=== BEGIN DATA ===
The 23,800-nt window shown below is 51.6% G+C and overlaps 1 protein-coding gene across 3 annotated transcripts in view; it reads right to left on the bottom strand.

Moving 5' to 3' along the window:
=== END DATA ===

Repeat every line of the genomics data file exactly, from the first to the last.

The 23,800-nt window shown below is 51.6% G+C and overlaps 1 protein-coding gene across 3 annotated transcripts in view; it reads right to left on the bottom strand.

Moving 5' to 3' along the window: